Parties happy with ANwSU deal

VERGENNES — Lead negotiators on both sides said in a joint interview last week that they are satisfied with the new, two-year Addison Northwest Supervisory Union teachers’ contract, which will expire in June 2012 and preserves teachers’ existing health-care benefits and base pay.
Negotiators reached agreement in an eight-hour mediation session in mid-August, and in late September both the Addison Northwest Teachers’ Association and the ANwSU board — which represents Panton, Waltham, Vergennes, Addison and Ferrisburgh — gave final approval.
The contract gives a $1,528 raise to most teachers. Most, but not all, are eligible for that pay hike because of their “step” up the salary scale due to increased experience and/or additional education.
ANwSU Superintendent Tom O’Brien and Vergennes Union High School guidance counselor Susan Husk, one of two chief union negotiators, said the contract essentially maintained what was already in place, including teachers’ 10 percent share of the cost of their health benefits.
“The important thing in our case is we were able to negotiate an agreement between the parties that was really status quo,” O’Brien said.
Provisions for step raises were built into the previous contract; Husk said that those provisions are universally typical of teacher contracts.
“That’s true of any year and schedule. It’s not something new and particular to this agreed-on master agreement,” said Husk, whose co-chief negotiator was Rose Wenzel.
In all, O’Brien said the total “new money” to pay teachers in the contract was a little more than 2.5 percent.
“That’s really the cost of the contract,” he said.
They said the percentage of raises for those eligible will vary based on their salaries.
Increases will range from roughly 2 to 4 percent, depending on whether the standard raise is added to lower or higher salaries.
O’Brien said some teachers will not qualify for the raise because they did not earn enough experience or educational credits to move a step up the pay scale, while some will earn more than the standard raise because they garnered both.
The previous contract struck between ANwSU and its union came with a four-year term. Both sides said they would have preferred a longer deal again, but given the current economic climate a two-year pact made sense.
Husk said the issue was one of the last resolved when the sides sat down on Aug. 16 with mediator Ira Lobel at the Middlebury Courtyard by Marriott.
“From the union’s perspective, I think if we could have given the teachers a little more hope for a longer contract to come around with maybe a little more money … we would have gone longer,” Husk said. “But given the fluidity of the economics, we felt like we didn’t want to go too long, because if things turn around and get better, we would like to be able to renegotiate something that offers our people more.”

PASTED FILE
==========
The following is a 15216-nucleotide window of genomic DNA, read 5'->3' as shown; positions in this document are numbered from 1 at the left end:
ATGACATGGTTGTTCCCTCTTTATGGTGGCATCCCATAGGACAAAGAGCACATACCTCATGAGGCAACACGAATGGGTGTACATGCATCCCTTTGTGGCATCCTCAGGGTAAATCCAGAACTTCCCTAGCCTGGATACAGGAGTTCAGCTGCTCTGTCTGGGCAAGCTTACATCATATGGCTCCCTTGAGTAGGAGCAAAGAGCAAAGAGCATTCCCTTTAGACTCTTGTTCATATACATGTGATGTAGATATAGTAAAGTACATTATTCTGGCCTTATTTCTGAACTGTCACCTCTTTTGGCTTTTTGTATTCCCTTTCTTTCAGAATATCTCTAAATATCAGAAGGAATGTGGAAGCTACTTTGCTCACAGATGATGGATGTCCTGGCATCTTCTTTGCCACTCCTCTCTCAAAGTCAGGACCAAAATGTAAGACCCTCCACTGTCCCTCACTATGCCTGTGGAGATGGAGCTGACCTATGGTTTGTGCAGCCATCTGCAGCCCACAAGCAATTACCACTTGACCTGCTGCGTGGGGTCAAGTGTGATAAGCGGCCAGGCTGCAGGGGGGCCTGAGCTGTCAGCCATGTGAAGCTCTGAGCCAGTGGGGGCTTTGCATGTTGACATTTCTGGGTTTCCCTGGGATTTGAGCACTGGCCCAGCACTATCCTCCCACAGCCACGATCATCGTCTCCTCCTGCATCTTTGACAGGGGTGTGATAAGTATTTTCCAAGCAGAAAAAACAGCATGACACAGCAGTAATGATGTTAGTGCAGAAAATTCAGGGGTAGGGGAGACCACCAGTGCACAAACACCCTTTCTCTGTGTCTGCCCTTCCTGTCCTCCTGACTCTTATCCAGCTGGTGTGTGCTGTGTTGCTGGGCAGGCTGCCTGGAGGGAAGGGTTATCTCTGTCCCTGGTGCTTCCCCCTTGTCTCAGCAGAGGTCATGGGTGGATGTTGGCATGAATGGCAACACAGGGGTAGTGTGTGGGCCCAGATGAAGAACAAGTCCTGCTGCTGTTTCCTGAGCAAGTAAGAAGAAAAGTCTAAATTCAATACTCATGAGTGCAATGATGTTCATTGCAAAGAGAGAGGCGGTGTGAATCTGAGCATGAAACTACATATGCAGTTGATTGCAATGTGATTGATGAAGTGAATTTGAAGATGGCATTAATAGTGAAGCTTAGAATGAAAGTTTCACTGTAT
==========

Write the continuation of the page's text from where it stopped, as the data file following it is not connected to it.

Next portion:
Husk said many, even most, teachers “put in far more time than the minimum set out in that agreement, and they need to be compensated for that,” but at the same time the union is sensitive to taxpayers and did not want to ask for more in tough times.
“Many of us pay taxes in the community in which we work … and we feel the pinch of the tax increase,” Husk said.
O’Brien agreed economic uncertainty made contract length a difficult issue. For a long time during the talks, he said it looked like a one-year deal would be the best possible. As it is, negotiators will start talking about a new contract next fall in hopes of reaching a deal before the spring of 2012.
“I would have preferred a longer-term contract, and I think with the right terms so would the association, because it allows us to get on with the work of the district … I’m pleased we got two years,” O’Brien said.
When a deal was not reached by the time the previous contract expired this past June, an impasse was declared and a mediator called for. But both O’Brien and Husk said at no time were talks truly adversarial.
“Given the economic situation out there, and the concerns of the faculty, I think we had good collegiality,” Husk said.
O’Brien described negotiations as “respectful and deliberate.” When June arrived and the parties agreed on Lobel as the mediator, he said he could meet with them in August, and both parties said it simply made sense to wait, he said. When the sides sat down did again, a deal was struck in one day.
“We weren’t making movement at that point, and it was the end of the school year, take a break,” O’Brien said. “We contacted Ira Lobel, and he let us know he was available on Aug. 16, which was the day we met. We met for seven or eight hours, and reached a tentative agreement.”
Husk said teachers were pleased, especially considering the difficulty some districts around the state have faced in reaching deals — Winooski’s strike was on the minds of many.
“People were very relieved … and hearing what their team has negotiated for them and saying, ‘We’ve got a contract, hallelujah,’” Husk said. “Yeah, I think they were very happy.”
O’Brien said agreement is never universal, but consensus was positive among ANwSU board members.
“There are exceptions, as there are for Susan’s statements. But overall, I think the boards felt it was good,” he said.
The cycle of contract talks will re-start soon. The four-year deal for support staff at the four ANwSU schools expires in June.
“In about a month we’ll start negotiating,” O’Brien said.
Andy Kirkaldy may be reached at [email protected].

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